The trick is to avoid pushing your own ideas onto others. That’s one thing I worry about with my daughter—that my interest in “beauty” might screw her up. Like, I hope I never say or do anything to imply that she has to share my interest in that stuff, or if she does, that I make room for us to have different opinions about it. (Fingers crossed.) Unfortunately, there’s a whole huge machine out there that is pumped full of money to spit out advertising campaigns—plus movies and television shows, which can also just be vehicles for selling things—to convince you that a certain mascara will change your life, or that if you don’t look like the “It girl” of the moment, you’re doomed.
Doomed to what? To not be in makeup commercials, I guess? Womp-womp. Because, for real, all of those ad people and casting agents can go fuck themselves. It’s really hard to ignore that asshole-machine, but if mascara is not appealing to you, there is nothing wrong or weird about that. It’s not the least bit important to wear makeup or like it or even like when other people wear it.
So, in summary, BEAUTY in the world matters a lot. Beauty in the form of how you make yourself look on the day-to-day matters only insofar as you’re doing things the way you want to do them. And anything that makes you a little less freaked out about death, and/or more inclined to enjoy the full pleasures of life, matters the most. What those things are is totally up to you. Basically: Find beauty wherevs! —Jane Marie
When I wear my long, straight hair down, it looks flat, but I don’t know any other ways to wear it besides a ponytail. I’m super bored with it. Please help! —Grace, 16, Sydney
I’ve always had really straight, fine hair that falls flat around my face no matter what I do to it. I’ve had hair stylists say, “Trust me—when I’m done with you, you’ll have curls for DAYS!” only to watch those curls fall out in 30 minutes flat (and that, my friends, is a pun that fell flat). Here are a few suggestions for you, ranging from “too frickin’ easy” to “I’m gonna need two mirrors and maybe 20 minutes of extra primp time.”:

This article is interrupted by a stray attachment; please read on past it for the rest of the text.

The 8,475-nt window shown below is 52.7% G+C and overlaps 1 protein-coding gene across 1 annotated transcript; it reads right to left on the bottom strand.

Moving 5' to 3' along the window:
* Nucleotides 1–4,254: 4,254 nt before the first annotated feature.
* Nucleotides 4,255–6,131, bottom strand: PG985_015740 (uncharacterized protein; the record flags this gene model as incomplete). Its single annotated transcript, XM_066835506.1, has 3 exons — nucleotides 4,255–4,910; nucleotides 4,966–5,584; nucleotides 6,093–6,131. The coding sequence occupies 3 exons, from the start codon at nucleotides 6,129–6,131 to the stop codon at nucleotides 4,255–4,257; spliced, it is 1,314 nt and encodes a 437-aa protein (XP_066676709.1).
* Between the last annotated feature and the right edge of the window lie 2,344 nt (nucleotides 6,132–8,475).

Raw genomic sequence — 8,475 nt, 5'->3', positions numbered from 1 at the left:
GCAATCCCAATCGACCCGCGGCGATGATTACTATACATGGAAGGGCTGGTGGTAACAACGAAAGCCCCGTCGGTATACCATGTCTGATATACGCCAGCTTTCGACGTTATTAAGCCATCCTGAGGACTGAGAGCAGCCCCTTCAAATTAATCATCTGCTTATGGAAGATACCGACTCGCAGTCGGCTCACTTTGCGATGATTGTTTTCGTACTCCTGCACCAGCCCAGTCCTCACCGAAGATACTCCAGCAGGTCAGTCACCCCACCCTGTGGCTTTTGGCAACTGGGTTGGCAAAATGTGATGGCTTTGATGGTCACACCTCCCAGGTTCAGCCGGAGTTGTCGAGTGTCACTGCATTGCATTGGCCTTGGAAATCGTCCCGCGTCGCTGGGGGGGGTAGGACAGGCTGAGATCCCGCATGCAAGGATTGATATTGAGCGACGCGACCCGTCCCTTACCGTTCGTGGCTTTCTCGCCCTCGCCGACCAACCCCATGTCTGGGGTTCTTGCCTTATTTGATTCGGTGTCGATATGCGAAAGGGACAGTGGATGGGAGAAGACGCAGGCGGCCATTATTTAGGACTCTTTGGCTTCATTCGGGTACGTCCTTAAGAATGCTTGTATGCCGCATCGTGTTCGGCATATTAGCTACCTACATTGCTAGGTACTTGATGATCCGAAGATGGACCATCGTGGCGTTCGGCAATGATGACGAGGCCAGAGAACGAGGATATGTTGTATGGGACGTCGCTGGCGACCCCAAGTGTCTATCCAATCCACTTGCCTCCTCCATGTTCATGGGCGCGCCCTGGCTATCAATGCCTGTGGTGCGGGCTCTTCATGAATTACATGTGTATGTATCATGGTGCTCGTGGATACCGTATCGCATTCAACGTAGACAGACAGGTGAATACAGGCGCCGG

1. Put yer hair in braids!
Two simple pigtails are cute as frick, but if that’s a little too cutesy-goosey-girly for you, put a baseball cap on it. Guaranteed fineness.
2. Put yer hair in fancy braids!
Fishtail braids can be a little tough to keep in place if you have fine, stick-straight hair. But if you don’t wash it for a day so it’s a little dirty, or spritz some beachy salt spray in it for texture (I like this one from Bumble & Bumble), then it will hold up a lot better. Here’s a pretty straightforward tutorial:
3. Now that you’re a braidmaster, try a braided updo.
I’ve heard this hairstyle referred to as “Heidi braids” or milkmaid braids, but no matter what you call it, the premise is the same: You make two braids and wrap them around your head, and voilà! You look angelic and pretty, and it keeps the hair off your neck on hot summer nights. There are a million tutorials on this, but this is the one I used to figure it out:
4. Test out some rag curls.
If you’re really ambitious and have some time to get prettified before bed, I suggest trying rag curls, which you can literally do in your sleep. Basically, you make strips of whatever expendable cloth you have handy, twist and tie them into your hair, keep them in overnight to set them, and wake up looking fly.
This is the only curling method that has ever worked on me, short of getting a full-blown chemical perm at a hair salon. It’s also cool because you don’t have to use any heat or styling products on your hair (although a spritz of hairspray helps the style keep longer), so it doesn’t damage your hair at all! Here’s a minute-long tutorial:
Or you can just go the Margot Tenenbaum route by parting your hair just slightly to one side, clipping that shit back, and being like:
Whatever you do, I’m sure you’ll look fiiiine, my straight-haired bunny! —Jenny